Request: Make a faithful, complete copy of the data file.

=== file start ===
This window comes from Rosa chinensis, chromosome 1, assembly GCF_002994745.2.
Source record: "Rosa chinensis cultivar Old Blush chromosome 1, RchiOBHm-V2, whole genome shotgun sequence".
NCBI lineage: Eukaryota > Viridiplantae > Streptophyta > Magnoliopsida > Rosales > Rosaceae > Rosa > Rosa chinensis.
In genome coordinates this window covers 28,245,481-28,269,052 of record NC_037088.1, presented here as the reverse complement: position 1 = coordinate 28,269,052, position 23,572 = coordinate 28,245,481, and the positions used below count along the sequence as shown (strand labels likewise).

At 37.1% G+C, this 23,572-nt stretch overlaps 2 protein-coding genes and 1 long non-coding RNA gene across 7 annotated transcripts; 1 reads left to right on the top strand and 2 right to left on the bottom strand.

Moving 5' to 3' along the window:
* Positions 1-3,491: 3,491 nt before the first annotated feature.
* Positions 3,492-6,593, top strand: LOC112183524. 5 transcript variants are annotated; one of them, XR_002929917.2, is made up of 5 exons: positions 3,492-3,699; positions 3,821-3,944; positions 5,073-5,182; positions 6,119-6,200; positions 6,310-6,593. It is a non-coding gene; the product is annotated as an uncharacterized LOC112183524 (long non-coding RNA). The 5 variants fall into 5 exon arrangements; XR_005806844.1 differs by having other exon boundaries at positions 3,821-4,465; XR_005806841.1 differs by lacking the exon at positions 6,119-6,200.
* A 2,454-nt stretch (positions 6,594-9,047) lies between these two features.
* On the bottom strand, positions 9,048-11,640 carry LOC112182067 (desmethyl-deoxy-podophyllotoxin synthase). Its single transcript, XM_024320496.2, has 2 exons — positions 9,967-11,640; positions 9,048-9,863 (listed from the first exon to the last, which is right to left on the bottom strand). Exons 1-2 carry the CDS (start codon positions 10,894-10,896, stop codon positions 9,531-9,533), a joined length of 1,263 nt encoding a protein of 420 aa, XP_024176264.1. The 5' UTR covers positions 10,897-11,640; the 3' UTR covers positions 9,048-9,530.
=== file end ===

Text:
This window comes from Rosa chinensis, chromosome 1, assembly GCF_002994745.2.
Source record: "Rosa chinensis cultivar Old Blush chromosome 1, RchiOBHm-V2, whole genome shotgun sequence".
NCBI lineage: Eukaryota > Viridiplantae > Streptophyta > Magnoliopsida > Rosales > Rosaceae > Rosa > Rosa chinensis.
In genome coordinates this window covers 28,245,481-28,269,052 of record NC_037088.1, presented here as the reverse complement: position 1 = coordinate 28,269,052, position 23,572 = coordinate 28,245,481, and the positions used below count along the sequence as shown (strand labels likewise).

At 37.1% G+C, this 23,572-nt stretch overlaps 2 protein-coding genes and 1 long non-coding RNA gene across 7 annotated transcripts; 1 reads left to right on the top strand and 2 right to left on the bottom strand.

Moving 5' to 3' along the window:
* Positions 1-3,491: 3,491 nt before the first annotated feature.
* Positions 3,492-6,593, top strand: LOC112183524. 5 transcript variants are annotated; one of them, XR_002929917.2, is made up of 5 exons: positions 3,492-3,699; positions 3,821-3,944; positions 5,073-5,182; positions 6,119-6,200; positions 6,310-6,593. It is a non-coding gene; the product is annotated as an uncharacterized LOC112183524 (long non-coding RNA). The 5 variants fall into 5 exon arrangements; XR_005806844.1 differs by having other exon boundaries at positions 3,821-4,465; XR_005806841.1 differs by lacking the exon at positions 6,119-6,200.
* A 2,454-nt stretch (positions 6,594-9,047) lies between these two features.
* On the bottom strand, positions 9,048-11,640 carry LOC112182067 (desmethyl-deoxy-podophyllotoxin synthase). Its single transcript, XM_024320496.2, has 2 exons — positions 9,967-11,640; positions 9,048-9,863 (listed from the first exon to the last, which is right to left on the bottom strand). Exons 1-2 carry the CDS (start codon positions 10,894-10,896, stop codon positions 9,531-9,533), a joined length of 1,263 nt encoding a protein of 420 aa, XP_024176264.1. The 5' UTR covers positions 10,897-11,640; the 3' UTR covers positions 9,048-9,530.